The main concern of Scouting focuses on how various perspectives can shape or even completely change the way that Scripture is interpreted. A shepherdess has a different point of view on the Twenty-Third Psalm than does, say, an interior designer. A farmer would naturally have an inclination towards different peculiarities than a city slicker when it comes to the parables that Jesus told about farming.

The thing that makes Scouting different from all of the historical research texts out there is the way that Feinberg brings the information to the table. She does the legwork that would be impossible for most any one else. On top of that, she found her information in places that are both modern and completely cohesive with the average American's lifestyle because any of these people could potentially be as close as a weekend road-trip. She delivers the information to the page in a way that is never boring. We're seeing Margaret's heart as it is developing in these new places with these new people and experiences. Every line displays the texture of real life.

Feinberg tells her non-fiction story, at certain points, in the vein of a novel. While the writing is descriptive and touching--it can occasionally come across as fictionalized. To a certain point, this writing style has a way of attacking Feinberg's own credibility.

Margaret Feinberg's strengths, however, are overwhelming. She has a way of painting scripture and old-hat Bible stories in vivid and relevant tones. She is passionate about her subject and wants to spread that passion around on our account. She gives us a glimpse into the heart of God; one of compassion and adoration for all of his creation, one that seeks to communicate with that creation in legitimate ways.

The great thing about Scouting is that this book isn't one that encourages the reader to join on the road. Scouting takes the reader to places without even asking. Margaret grabs your hand and brings you along on these journeys through the United States as well as through the development of her own heart and mind as they are stretched and expanded in new and inconceivable ways.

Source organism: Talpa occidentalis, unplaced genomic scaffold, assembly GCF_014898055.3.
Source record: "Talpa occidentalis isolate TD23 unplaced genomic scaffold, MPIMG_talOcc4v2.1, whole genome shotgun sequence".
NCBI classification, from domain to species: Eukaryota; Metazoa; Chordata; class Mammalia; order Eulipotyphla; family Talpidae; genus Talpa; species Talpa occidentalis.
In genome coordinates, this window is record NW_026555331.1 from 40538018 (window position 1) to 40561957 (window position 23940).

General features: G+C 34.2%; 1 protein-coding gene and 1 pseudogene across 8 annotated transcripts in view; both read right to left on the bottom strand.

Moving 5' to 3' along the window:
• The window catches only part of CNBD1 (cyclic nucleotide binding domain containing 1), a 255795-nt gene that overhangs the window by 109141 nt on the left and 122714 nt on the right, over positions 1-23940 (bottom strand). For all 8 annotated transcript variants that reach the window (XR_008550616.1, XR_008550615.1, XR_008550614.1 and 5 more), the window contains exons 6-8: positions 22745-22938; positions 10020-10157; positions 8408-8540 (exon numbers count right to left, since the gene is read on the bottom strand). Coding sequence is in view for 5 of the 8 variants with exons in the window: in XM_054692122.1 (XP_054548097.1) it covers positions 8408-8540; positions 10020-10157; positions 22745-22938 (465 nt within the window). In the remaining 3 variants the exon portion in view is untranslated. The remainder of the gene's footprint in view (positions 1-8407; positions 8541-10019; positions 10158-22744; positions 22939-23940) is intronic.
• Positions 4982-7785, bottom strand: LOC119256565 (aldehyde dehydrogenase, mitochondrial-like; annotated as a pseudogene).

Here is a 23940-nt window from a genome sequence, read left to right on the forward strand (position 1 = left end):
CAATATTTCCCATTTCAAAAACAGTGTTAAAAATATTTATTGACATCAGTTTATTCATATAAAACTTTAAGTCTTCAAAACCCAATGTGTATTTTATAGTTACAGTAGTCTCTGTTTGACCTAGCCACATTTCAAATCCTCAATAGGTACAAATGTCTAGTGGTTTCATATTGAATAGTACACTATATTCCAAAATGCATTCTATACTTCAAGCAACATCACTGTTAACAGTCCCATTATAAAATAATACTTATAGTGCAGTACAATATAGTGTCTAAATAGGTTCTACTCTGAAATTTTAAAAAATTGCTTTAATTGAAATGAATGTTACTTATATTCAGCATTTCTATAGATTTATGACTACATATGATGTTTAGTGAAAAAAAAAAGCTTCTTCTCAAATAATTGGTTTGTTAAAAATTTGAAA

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4 of 5 people found the following review helpful
on October 5, 2009
Reading the Bible can be hard; rather understanding what the Bible says can be hard. There are so many obstacles to fully comprehending what we are reading. The Bible was translated into English but sometimes translating the words from Hebrew, Aramaic or Greek loses the meaning of the words. The Bible was written at a time when moral and cultural standards of living were vastly different than the ways we live our lives today. And then there is the metaphor. The Bible was written to a group of people that understood the various metaphors used throughout the scriptures. If the Paul would have written his epistles with football or baseball metaphors I would have been able to pick up quicker the message he was trying to communicate. If the parables of Jesus talked about computers or traffic on the freeway I would have had a deeper clarity of the stories.

But the Bible requires us to do a little bit of digging. We get a deeper understanding when we learn what the moral and cultural standards were. We understand more clearly when we know that there were different words for love in Greek but only one word in English. And what does it mean to be a sheep or a shepherd? What does a harvest look like? What is a land of milk and honey? Where does wine come from?

I have just completed Margaret Feinberg's book "Scouting the Divine." Margaret explores the language used in the Bible by visiting people who still raise sheep, farm, grow grapes and keep bees. Through her interactions with these people she gets a better comprehension of the stories found in the Bible. Margaret asks great questions and shares some amazing answers.

For me a land of milk and honey would be found in the grocery store that I manage or shop. If the milk box is stocked it is full and all the jars of honey can be found on aisle four.

Margaret shares her encounters in a series of chapters that allow us to listen in on the conversation. It is easy for us to be drawn into the setting and hear the voices and sounds surrounding her. We know what a lamb looks like and are pulled into the compassion she shares as a shepherdess calls her flock. We get a better understanding of a missing lamb. We learn that this a dirty but rewarding profession. Rather for the shepherdess is a way of life.

But Margaret does not just look at the metaphor for clarity she also looks for clarity on the message on how it should shape the ways we live. Even though she gets answers it leaves her, and the reader with more questions. What does it mean to give first fruits? What are my first fruits? Why allow the poor to glean? How should I look at the poor? How does pruning make us more fruitful? Why does it have to hurt?

I appreciate this book and know that it will be a gift that I share with many people.